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Fortunately, the Thorsmörk Ignimbrite is a bit simpler and has an ash matrix (light or dark coloured) with a scattering of pale-coloured pumices and rock fragments. The answers to 1 and 2 are being worked on as I write, by Ph D student Jonathan Moles ( The provisional and exciting answer to 2 appears to be Torfajökull to the NNE, but that’s a story for another time….These reflect the components of the original pyroclastic flow – ash and pumice being fragmented magma, and rock fragments being chunks of older rocks that were fractured and pulverised during the eruption (e.g. For simplicity, I’ll refer to the ignimbrite as either welded, part-welded, or unwelded. Figure 1 shows the location of the various volcanoes in southern Iceland along with exposures of the Thórsmörk Ignimbrite (in green).*Note that I have chosen to use the term ‘pyroclastic flow’ instead of the jargon term ‘Pyroclastic Density Current’ (PDC for short), as I consider PDC a cumbersome and partly-misleading term. Nobody is currently doing serious and comprehensive studies on the Thórsmörk Ignimbrite, so many of these questions will remain unanswered for the foreseeable future.I first looked at the Thórsmörk Ignimbrite in September 2013, and after a couple of days in the field followed by some literature reading, I realised that there were still many unanswered research questions about the Thórsmörk Ignimbrite. So, the aim of this blog article is just to give you some insight into what I’ve gleaned from a few days of fieldwork, and I’ll mainly address points 4-6 above.Let’s look at a great exposure in Steinsholtsdalur, to the NE of Eyjafjallajökull.In this location, there is the most spectacular and largest exposure of reworked Thórsmörk Ignimbrite that I have seen – but as I’ve not been everywhere, bigger and better ones may exist.Having looked at outcrops that appeared in published papers with Jonathan Moles and ignimbrite expert Becky Williams (@volcanologist on Twitter) we could not reconcile the complexities that were in front of our eyes with the simple logs in the published papers. Several simple observations can be made from Figure 2: the base is not exposed; the top is exposed and is capped with sediments (which reassuringly contain clasts (i.e.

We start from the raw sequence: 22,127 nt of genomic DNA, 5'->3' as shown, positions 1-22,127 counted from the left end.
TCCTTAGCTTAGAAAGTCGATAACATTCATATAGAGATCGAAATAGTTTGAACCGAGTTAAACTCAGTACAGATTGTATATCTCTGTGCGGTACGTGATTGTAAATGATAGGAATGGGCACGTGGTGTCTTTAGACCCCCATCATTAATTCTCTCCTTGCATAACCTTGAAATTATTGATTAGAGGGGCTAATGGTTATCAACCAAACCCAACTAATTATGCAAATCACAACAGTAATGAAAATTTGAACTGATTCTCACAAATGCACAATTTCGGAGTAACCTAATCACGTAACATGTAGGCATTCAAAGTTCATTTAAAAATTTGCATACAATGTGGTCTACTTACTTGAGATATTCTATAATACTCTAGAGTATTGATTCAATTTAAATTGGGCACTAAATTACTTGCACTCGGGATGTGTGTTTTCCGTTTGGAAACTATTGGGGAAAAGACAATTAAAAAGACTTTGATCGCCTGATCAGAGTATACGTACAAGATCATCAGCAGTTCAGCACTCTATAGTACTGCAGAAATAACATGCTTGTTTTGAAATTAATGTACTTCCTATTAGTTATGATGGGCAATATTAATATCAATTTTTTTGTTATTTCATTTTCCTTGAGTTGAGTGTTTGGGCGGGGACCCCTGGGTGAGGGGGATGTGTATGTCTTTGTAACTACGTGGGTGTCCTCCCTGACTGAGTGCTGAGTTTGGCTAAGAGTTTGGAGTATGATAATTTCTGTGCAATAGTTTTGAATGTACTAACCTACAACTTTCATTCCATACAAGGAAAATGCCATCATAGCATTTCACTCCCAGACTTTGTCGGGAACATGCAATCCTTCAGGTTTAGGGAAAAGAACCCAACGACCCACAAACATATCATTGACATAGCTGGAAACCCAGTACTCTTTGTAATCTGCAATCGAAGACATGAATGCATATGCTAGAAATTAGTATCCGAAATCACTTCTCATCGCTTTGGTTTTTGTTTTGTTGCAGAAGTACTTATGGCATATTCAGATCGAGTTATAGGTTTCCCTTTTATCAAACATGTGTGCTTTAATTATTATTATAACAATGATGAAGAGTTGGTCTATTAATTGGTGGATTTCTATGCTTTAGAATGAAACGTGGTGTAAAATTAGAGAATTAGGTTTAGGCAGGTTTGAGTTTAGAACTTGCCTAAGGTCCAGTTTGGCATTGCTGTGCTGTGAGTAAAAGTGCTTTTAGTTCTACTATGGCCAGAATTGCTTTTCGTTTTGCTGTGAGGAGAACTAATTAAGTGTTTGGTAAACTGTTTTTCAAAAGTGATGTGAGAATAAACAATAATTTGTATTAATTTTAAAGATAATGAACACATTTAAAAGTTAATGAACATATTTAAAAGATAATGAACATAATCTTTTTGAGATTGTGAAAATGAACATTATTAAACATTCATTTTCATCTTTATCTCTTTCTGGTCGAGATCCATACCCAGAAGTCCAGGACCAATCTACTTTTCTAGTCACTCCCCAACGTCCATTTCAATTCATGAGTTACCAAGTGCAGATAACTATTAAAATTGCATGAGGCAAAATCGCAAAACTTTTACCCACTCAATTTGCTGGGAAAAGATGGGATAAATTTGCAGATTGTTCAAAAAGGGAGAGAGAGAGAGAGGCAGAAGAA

Finally, another reason for this field-based article with lots of images is that this area is very accessible, and so if you – dear reader – wished to have a look for yourself, it is straightforward to do so.He can be found on Twitter under the username @subglacial.One of the wonderful aspects of working as a volcanologist is Iceland is that fascinating new puzzles and their bigger cousins (enigmas) keep appearing.There are a host of other post-emplacement processes that affect pyroclastic flow deposits, but we’ll leave these as they are less relevant to this particular article.
In the field, ignimbrites have textures too variable to describe briefly here. Is there just one ignimbrite present, or are there more? What was the environment like when it was deposited? What processes affected the ignimbrite soon after it was deposited? Why are there dark and pale phases – are they the same chemically but just different physically? Why is there so much reworking, and why had previous authors not mentioned it? What do fragments of welded ignimbrite within overlying unwelded ignimbrite tell us about time gaps etc? What did the original complete PDC stratigraphy look like? When did the processes that jumbled the ignimbrite occur – during deposition, during welding, or post-welding (or some combination of the three)?Fortunately, pyroclastic flows are surprising good at retaining much of their heat during transport, so once they come to a halt this heat can cause sintering and welding – and thus the formation of a rock (ignimbrite) that is much more resistant to erosion.